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Cable Technology Feature Article

May 15, 2009

DirecTV, Liberty Sued by Pension Funds over Merger Proposal

By Michael Dinan, TMCnet Editor

No good merger goes unpunished.
Naturally, larger business deals – especially mergers or acquisitions – that involve millions or even billions of dollars face far more resistance, red tape and legal issues than smaller ones. (Consider Sprint Nextel and Clearwire Corp.’s recently stalled efforts to bring high-speed mobile Internet service based on WiMAX (News - Alert) technology to a large swath of the Midwest.)
Earlier this month, many TV watchers cheered when the company that owns a majority stake in DirecTV Group Inc. laid out a plan that would deliver more control of operations to broadcast media mogul John Malone, by combining the digital satellite TV service with its own entertainment group and spin both of them off into a new entity.
It’s a deal that seemed to make sense and that would benefit viewers.
Officials with the parent group, Liberty Media Corporation, conceded that merging DirecTV (News - Alert) with Liberty Entertainment also will help El Segundo, California-based DirecTV’s shareholders by adding key assets – namely, Game Show Network, FUN Technologies and three regional sports networks.
It also made sense given Malone’s industry pedigree. Currently the chairman of Liberty Media and chief executive officer of Discovery Holding Company, Malone is a former director of the National Cable & Telecommunications Association who spent the bulk of his career as president and chief executive officer of Tele-Communications Inc.
Yet we now learn from our esteemed colleagues at the Associated Press that a pair of pension funds are suing DirecTV and Liberty over the plans.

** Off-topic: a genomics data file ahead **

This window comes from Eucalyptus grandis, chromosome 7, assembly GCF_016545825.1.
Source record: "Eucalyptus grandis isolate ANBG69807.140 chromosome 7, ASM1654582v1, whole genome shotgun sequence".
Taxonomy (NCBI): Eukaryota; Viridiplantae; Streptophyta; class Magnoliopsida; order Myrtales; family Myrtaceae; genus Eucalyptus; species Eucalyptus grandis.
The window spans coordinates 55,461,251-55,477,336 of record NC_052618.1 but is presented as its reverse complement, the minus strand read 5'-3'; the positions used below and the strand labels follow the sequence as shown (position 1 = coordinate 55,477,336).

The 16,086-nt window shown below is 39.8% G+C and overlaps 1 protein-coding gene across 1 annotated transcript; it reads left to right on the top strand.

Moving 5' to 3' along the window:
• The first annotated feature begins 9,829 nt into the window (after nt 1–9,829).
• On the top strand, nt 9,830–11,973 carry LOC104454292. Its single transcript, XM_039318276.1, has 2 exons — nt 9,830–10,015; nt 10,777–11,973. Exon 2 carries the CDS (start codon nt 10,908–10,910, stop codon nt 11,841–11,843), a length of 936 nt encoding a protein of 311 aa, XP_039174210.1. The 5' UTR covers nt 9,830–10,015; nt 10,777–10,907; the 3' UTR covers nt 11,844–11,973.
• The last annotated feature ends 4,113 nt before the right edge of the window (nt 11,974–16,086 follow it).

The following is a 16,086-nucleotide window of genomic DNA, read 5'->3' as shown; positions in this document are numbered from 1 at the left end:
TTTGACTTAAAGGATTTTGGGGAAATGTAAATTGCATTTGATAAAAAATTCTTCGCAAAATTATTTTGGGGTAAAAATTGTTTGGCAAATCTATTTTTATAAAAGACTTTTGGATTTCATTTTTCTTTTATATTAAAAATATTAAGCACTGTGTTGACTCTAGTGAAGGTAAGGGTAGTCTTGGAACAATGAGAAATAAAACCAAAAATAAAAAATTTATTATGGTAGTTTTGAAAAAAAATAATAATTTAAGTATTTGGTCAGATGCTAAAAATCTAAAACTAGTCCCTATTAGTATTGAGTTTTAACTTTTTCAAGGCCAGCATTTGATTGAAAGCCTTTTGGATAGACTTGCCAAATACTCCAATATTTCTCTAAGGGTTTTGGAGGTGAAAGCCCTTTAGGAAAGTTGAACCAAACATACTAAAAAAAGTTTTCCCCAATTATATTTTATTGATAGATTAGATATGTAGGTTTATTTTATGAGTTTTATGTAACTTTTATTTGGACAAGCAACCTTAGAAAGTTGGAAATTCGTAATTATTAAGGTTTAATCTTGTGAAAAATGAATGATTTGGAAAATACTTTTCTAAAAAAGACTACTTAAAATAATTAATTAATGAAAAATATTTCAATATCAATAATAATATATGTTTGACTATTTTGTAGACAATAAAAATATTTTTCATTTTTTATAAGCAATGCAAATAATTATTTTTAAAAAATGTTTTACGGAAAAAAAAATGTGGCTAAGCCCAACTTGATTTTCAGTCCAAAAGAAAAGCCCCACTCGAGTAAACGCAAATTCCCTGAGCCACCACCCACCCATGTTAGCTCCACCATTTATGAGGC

“The Key West Police and Fire Pension Fund in Florida and City of Roseville Employees’ Retirement System in Michigan filed the lawsuit on Tuesday in the Chancery Court in Delaware,” the AP reports.
Specifically, the pension funds say DirecTV shareholders are overpaying for assets it will get from the entertainment unit. They also said the deal’s “unreasonable” $450 million breakup fee, plus up to another $10 million in expenses, would deter other potential bidders, according to the suit.
Yet, to help service Liberty Entertainment’s debt, DirecTV said originally that it would provide it with up to $650 million in funding. Class A shareholders of the new unit are entitled to one vote per share, while Class B (News - Alert) stockholders will be entitled to 15 votes per share, the companies said.
Originally, Liberty and DirecTV said they expected to close their deal by the end of this year. It isn’t clear how the pension funds’ suit will affect those plans. Check back in with TMCnet for developments.

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Michael Dinan is a contributing editor for TMCnet, covering news in the IP communications, call center and customer relationship management industries. To read more of Michael's articles, please visit his columnist page.

Edited by Michael Dinan